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The association between ambient temperature changes and proper food holding temperature violations in San Diego County during 2017-2019
Lagana, Princess Dheimee
Quintana, Penelope J.E.
Hoh, EunhaHong, Mee Young
With the continued global temperature rise, heat waves are expected to increase in intensity and magnitude, and hot summer days will be longer in duration by mid-century, resulting to damaging and irreversible outcomes. Increased heat affects the epidemiological cycle of disease-causing agents by promoting favorable environmental conditions for pathogens to proliferate, contaminate, and infect vulnerable hosts. It is estimated that 48 million preventable foodborne illnesses occur annually and routine inspection of retail food facilities plays a significant role in maintaining food safety. While the relationship between increased ambient temperature and foodborne illness has been widely investigated, limited research has been conducted in regards to the implications of ambient temperature on food temperature holding violations, which is one of Centers for Disease Control and Prevention’s (CDC) top 5 risk factors for foodborne illness. This study analyzed the relationship between increased ambient temperature by examining daily maximum temperatures and hot and cold holding temperature violations that occurred during routine restaurant inspections in the County of San Diego from 2017-2019. Inspection data from 2017-2019 was provided by the San Diego County Department of Environmental Health Food and Housing Division. Analysis of the dataset revealed that hot and cold holding temperature violations was the most frequently cited violation at restaurants and among the 16 different food business types, restaurants had the greatest rate of hot and cold holding temperature violations per inspection. Daily maximum temperatures were significantly positively correlated with the fraction of improper temperature holding violations per inspection (r= 0.315; p< 0.001). Medium-sized restaurant facilities produced the greatest proportion of violations for improper hot/cold holding temperature per violation (0.343) compared to small (0.302) and large (0.330) sized restaurants (p <0.001). Among other CDC 5 risk factors, small-sized restaurants had significantly higher violations than other restaurant size for the violation of food from unsafe sources (p <0.001). Although this study was unable to specifically investigate cold holding temperature violations, data indicates that increased efforts in monitoring critical temperature violations and food handling practices at restaurants should be considered to prevent foodborne illnesses that may be indirectly and directly caused by climate change.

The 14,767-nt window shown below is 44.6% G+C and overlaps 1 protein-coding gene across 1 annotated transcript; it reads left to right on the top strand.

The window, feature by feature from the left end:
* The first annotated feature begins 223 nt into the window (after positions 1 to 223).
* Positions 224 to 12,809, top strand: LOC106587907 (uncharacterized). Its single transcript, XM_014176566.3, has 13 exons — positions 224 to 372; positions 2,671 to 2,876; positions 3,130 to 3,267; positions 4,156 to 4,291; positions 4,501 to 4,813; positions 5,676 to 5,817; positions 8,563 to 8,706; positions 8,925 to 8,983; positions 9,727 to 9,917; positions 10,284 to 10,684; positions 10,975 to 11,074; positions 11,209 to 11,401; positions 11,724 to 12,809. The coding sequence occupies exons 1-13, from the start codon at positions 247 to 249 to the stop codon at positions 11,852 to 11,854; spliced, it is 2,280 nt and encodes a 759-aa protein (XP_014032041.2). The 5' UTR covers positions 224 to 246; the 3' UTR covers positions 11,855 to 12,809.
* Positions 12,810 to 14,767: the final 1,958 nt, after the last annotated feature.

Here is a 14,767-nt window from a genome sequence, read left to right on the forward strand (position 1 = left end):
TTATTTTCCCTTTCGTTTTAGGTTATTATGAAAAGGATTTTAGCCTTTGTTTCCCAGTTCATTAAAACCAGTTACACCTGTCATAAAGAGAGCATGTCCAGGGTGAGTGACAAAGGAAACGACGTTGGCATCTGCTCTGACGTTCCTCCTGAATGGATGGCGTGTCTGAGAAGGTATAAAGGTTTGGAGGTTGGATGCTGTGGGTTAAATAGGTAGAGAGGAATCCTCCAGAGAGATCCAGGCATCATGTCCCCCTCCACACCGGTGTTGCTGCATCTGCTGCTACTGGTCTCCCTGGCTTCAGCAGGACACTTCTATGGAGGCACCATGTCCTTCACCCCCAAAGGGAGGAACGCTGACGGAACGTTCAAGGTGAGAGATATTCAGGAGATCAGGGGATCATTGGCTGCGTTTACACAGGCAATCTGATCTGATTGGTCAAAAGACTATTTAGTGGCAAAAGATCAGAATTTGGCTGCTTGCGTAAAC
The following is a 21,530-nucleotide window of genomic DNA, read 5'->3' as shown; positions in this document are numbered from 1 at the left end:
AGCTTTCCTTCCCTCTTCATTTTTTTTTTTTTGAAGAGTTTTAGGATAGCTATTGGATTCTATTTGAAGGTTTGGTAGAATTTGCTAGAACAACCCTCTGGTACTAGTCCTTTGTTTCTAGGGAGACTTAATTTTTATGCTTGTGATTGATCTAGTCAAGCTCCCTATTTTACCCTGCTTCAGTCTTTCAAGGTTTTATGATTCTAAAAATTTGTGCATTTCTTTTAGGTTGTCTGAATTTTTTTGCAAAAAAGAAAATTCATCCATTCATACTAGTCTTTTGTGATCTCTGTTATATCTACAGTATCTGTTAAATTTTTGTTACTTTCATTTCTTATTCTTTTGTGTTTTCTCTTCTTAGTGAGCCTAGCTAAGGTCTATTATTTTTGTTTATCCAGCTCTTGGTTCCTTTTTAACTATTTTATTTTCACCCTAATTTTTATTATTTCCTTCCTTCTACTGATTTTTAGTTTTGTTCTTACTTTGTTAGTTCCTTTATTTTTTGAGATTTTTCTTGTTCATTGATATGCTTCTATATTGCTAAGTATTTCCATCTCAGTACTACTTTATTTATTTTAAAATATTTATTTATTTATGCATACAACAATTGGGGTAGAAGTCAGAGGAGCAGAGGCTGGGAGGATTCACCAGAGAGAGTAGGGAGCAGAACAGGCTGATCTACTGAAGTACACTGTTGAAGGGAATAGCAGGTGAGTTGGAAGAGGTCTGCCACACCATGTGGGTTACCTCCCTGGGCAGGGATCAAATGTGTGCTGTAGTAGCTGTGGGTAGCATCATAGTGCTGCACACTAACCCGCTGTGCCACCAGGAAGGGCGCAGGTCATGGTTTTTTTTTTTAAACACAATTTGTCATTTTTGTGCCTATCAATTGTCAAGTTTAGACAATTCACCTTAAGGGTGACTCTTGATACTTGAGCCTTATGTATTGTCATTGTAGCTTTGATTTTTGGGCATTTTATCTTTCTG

Health and Human Services
San Diego State University
Master of Public Health (MPH) San Diego State University, 2021
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